I know this is a couple of weeks after the fact, but this was only the third Valentine's Day ever that I had actually been dating anyone, and only the second time that it wasn't long distance. In general, I feel that Valentine's Day is big load of crap invented by corporations to get us to buy more stuff, but these last couple of years it has given me a chance to exercise some creativity in the kitchen. This year dinner turned out particularly well, if a bit expensive. A couple of photos and some details on the dishes are posted after the jump.
First off was a spinach-zucchini bisque. Let me note right off the bat that very little of the food I cook in general is what one would consider healthy, but then again fat just tastes good. However, this particular meal was especially off the charts. I mean, there was cream in every course of the meal. Can't have bisque without cream, you know.
The main course was a seared tuna steak with Sriracha hot sauce and wasabi-cream paste. It was served along with blanched asparagus spears and a shiitake risotto (not pictured). As an aside, I felt like a total rock star when I bought the tuna. I purchased it at Central Market's seafood counter (where I paid a 25% premium on it due to it being Central Market). For those of you who are in the know, Central Market is H-E-B's premium brand supermarket, and while the Austin version is populated by crunchy granola hippies, the Houston version is populated by cutthroat River Oaks housewives. I, of course, went to the store dressed one step above a raggedy bum - my standard attire. However, when the guy behind the seafood counter asked me what I wanted and I pointed to the yellowfin tuna loin, all of a sudden I got the look - the one that says "Oh, you know your shit" - from the staff. Before too long I had three employees crowded around (it doesn't take three employees to cut a hunk of tuna) asking me what I was going to do with it. I ended up buying about a six-inch chunk, about 3.75 lbs. It was the most beautiful item of food I have ever purchased. The slab you see above on the plate is approximately three-quarters of a pound. What did I do with the rest, you ask? Well a good bit of it was eaten raw, and I flash froze the rest (this is the true advantage of working in a laboratory where you have easy access to liquid nitrogen).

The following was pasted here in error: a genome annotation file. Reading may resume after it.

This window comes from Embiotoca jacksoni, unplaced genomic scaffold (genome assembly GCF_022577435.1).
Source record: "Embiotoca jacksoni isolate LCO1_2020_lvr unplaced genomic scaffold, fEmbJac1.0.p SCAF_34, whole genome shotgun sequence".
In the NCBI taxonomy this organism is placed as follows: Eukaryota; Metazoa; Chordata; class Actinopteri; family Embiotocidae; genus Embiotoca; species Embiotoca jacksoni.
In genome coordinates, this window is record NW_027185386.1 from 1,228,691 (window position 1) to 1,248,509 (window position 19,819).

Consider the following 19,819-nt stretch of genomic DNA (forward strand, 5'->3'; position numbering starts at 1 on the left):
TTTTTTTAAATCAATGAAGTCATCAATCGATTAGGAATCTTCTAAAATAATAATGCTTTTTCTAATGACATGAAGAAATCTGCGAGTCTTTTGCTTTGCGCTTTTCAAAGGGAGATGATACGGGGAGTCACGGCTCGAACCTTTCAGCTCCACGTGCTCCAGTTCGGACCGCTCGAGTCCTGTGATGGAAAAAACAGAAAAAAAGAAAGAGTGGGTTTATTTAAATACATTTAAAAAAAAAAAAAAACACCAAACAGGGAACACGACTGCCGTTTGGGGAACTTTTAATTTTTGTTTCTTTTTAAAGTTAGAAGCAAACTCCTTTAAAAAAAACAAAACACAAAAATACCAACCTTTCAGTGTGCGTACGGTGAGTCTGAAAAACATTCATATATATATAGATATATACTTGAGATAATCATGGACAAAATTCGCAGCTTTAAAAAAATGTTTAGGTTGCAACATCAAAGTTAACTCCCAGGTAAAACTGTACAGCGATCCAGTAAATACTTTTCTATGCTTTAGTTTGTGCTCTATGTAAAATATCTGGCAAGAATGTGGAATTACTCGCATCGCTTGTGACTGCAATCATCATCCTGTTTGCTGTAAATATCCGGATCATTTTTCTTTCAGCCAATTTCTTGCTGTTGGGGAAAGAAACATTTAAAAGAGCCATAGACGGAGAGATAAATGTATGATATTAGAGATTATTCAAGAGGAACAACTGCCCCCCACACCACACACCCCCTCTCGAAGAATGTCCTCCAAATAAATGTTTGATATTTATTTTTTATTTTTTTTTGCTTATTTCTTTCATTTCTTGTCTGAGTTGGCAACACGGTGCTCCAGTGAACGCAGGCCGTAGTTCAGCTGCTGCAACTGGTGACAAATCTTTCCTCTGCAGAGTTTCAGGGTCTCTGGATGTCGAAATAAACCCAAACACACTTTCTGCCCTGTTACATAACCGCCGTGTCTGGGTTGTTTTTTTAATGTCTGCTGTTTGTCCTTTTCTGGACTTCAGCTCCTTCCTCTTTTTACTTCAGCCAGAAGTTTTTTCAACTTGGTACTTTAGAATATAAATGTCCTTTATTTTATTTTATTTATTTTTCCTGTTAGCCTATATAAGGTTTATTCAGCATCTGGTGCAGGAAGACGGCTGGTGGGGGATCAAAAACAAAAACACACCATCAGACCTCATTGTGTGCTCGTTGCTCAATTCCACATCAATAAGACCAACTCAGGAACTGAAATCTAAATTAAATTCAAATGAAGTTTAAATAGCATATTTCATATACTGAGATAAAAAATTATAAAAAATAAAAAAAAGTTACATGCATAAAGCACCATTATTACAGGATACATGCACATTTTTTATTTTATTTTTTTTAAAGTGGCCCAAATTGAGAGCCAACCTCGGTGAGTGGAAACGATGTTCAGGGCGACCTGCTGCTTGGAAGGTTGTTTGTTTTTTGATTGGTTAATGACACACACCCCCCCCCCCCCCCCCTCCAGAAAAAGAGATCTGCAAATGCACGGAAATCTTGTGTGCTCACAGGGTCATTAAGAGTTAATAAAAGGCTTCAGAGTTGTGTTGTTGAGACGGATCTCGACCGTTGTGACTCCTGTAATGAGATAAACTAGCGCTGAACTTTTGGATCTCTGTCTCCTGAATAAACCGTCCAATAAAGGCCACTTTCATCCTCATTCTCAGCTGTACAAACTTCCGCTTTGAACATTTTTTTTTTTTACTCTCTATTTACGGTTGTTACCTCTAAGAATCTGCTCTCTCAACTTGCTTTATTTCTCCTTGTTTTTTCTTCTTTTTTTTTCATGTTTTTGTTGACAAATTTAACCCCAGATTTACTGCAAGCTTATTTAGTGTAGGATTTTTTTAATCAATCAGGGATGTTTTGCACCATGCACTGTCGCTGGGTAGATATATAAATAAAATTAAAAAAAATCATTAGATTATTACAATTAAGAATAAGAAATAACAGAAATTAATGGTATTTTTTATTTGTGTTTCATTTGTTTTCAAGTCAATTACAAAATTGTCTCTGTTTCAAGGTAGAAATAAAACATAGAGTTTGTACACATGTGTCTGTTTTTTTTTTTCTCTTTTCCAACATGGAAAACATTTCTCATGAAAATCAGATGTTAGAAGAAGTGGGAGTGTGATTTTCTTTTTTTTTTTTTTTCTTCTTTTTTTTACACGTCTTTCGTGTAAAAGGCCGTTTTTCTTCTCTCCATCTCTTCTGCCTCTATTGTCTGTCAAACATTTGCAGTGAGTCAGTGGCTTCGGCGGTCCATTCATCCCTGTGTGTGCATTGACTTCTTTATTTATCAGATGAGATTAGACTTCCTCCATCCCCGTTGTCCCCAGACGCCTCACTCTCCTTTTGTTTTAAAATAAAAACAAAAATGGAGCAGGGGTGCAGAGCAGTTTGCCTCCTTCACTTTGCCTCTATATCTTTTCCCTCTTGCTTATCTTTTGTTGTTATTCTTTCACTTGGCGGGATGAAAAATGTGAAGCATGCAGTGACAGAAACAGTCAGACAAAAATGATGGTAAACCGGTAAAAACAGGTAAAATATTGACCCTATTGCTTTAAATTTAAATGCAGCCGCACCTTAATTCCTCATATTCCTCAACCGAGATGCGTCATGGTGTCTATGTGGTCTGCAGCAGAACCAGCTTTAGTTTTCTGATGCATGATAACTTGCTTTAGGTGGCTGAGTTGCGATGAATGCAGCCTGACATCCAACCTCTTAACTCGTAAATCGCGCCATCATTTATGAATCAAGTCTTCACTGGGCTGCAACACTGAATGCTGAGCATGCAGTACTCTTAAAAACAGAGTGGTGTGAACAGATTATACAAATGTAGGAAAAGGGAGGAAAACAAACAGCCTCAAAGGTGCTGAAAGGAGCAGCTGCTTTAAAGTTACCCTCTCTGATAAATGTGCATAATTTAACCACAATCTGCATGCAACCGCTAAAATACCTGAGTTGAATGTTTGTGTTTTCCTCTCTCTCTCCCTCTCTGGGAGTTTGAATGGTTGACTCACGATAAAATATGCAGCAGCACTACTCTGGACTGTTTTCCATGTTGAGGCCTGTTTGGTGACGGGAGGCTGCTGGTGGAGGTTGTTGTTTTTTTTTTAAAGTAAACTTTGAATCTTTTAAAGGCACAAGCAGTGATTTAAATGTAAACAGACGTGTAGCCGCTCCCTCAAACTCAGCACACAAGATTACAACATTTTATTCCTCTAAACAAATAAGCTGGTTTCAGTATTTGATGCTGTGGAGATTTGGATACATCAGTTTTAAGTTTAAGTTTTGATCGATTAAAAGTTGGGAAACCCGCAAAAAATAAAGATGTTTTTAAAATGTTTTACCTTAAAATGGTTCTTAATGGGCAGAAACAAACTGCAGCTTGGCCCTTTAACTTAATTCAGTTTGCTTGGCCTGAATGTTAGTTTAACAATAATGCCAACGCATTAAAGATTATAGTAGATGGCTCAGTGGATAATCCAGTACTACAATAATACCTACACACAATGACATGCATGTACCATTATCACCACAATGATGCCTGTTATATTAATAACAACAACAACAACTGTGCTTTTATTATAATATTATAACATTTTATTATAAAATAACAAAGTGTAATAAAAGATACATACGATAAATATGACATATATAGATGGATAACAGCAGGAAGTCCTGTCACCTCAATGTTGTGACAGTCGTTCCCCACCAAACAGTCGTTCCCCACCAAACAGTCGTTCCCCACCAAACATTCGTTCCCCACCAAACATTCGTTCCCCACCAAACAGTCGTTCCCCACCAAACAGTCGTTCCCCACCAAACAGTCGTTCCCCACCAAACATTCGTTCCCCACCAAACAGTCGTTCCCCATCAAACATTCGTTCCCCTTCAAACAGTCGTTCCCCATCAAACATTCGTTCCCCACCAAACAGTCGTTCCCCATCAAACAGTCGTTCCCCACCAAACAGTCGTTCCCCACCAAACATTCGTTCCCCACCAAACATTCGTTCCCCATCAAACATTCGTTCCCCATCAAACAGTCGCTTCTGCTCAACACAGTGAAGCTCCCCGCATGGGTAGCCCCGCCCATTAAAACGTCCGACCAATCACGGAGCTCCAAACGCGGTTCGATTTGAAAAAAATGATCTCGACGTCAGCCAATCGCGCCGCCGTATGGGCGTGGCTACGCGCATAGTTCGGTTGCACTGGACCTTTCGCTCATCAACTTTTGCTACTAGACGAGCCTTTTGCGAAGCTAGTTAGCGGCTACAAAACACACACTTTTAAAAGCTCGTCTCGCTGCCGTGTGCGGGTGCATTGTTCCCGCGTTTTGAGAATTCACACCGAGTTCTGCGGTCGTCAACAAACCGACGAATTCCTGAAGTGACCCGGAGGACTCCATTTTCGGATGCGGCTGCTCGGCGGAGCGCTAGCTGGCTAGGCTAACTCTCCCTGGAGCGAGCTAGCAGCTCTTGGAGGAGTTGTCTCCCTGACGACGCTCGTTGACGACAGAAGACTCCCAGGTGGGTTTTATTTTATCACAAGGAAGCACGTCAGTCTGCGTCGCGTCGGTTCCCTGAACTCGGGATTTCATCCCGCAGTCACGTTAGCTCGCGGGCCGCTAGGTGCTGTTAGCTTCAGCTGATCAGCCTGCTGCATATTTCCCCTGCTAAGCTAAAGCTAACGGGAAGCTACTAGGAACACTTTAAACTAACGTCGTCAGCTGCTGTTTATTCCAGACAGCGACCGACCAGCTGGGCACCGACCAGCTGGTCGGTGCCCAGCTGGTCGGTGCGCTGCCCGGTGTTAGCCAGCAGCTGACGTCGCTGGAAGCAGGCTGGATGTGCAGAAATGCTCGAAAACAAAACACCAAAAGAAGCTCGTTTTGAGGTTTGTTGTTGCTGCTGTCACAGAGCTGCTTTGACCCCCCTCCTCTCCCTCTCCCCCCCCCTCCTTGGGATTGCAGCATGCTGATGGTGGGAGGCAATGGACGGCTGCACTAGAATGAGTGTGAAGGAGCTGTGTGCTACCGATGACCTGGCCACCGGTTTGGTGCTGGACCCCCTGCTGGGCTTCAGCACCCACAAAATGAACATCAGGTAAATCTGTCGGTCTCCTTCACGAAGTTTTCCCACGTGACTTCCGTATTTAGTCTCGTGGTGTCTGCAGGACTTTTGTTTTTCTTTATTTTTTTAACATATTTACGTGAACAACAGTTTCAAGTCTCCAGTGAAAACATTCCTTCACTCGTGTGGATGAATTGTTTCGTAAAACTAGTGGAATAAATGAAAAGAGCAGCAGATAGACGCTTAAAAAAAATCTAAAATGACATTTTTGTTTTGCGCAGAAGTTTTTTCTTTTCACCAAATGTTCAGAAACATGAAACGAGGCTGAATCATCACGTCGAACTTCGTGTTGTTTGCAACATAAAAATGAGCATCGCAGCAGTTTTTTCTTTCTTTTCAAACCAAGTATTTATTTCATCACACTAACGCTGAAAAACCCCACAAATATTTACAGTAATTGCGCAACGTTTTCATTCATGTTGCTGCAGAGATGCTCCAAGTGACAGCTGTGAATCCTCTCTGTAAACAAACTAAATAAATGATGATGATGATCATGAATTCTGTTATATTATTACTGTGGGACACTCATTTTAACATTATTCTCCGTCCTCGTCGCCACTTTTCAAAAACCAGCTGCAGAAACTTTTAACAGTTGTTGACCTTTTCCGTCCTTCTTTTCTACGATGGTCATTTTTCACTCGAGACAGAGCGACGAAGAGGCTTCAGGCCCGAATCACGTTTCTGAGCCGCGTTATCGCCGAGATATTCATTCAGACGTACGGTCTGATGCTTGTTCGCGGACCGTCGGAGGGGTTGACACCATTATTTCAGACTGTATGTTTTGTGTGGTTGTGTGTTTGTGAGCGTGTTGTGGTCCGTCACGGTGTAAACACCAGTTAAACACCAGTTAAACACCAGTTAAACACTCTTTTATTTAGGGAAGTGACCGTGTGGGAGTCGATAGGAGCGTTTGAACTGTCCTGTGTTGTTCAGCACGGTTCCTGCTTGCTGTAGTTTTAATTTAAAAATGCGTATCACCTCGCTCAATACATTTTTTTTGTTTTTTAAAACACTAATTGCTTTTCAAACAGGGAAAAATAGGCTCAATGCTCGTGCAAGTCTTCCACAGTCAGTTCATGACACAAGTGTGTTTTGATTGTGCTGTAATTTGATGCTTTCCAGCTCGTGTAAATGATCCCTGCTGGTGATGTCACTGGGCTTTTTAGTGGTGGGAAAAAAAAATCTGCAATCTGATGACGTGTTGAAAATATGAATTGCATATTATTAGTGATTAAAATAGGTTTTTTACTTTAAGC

Anyway, I cut 1.5 inch thick steaks off of the loin and marinated them (shallowly) in a mixture of balsamic vinegar, honey, olive oil, and sesame oil (3:2:1:2) with some dill and freshly cracked black pepper in a plastic container in the fridge. I only let about the bottom 1/4 inch sit in the marinade. After a few hours, I flipped the container and allowed the other side to marinate. I then heated up my cast iron pan (my favorite piece of cookware) with a nice coating of olive oil and sesame oil over very high heat for a few minutes. I rolled the edges of the tuna steaks in a Japanese seasoning consisting of bonito flakes, sesame seeds, and seaweed, and then seared them in the pan on high heat for 2 minutes per side. They turned out perfectly raw in the middle, which is the way I like it.
I decorated the plate with Sriracha hot sauce (the rooster kicks ass) and a wasabi cream paste I made by simply taking some wasabi from a tube (I know, it's not real wasabi, it's horseradish) and mixing it about 1:1 with some heavy cream. It'll be a pale green; you can punch up the color by adding a little dollop of the spinach-zucchini bisque.
Dessert was a simple chocolate mousse (not pictured) with some fresh raspberries. Wine was a bottle of Ridge 2001 late-picked York Creek zinfandel (78% zinfandel, 20% petite sirah, 2% carignane), which doesn't necessarily pair super-well with the menu, but I loves me my zinfandel. And yes, I know that I need to get a food stylist for my photos. I'm not sure where one goes to find one, though.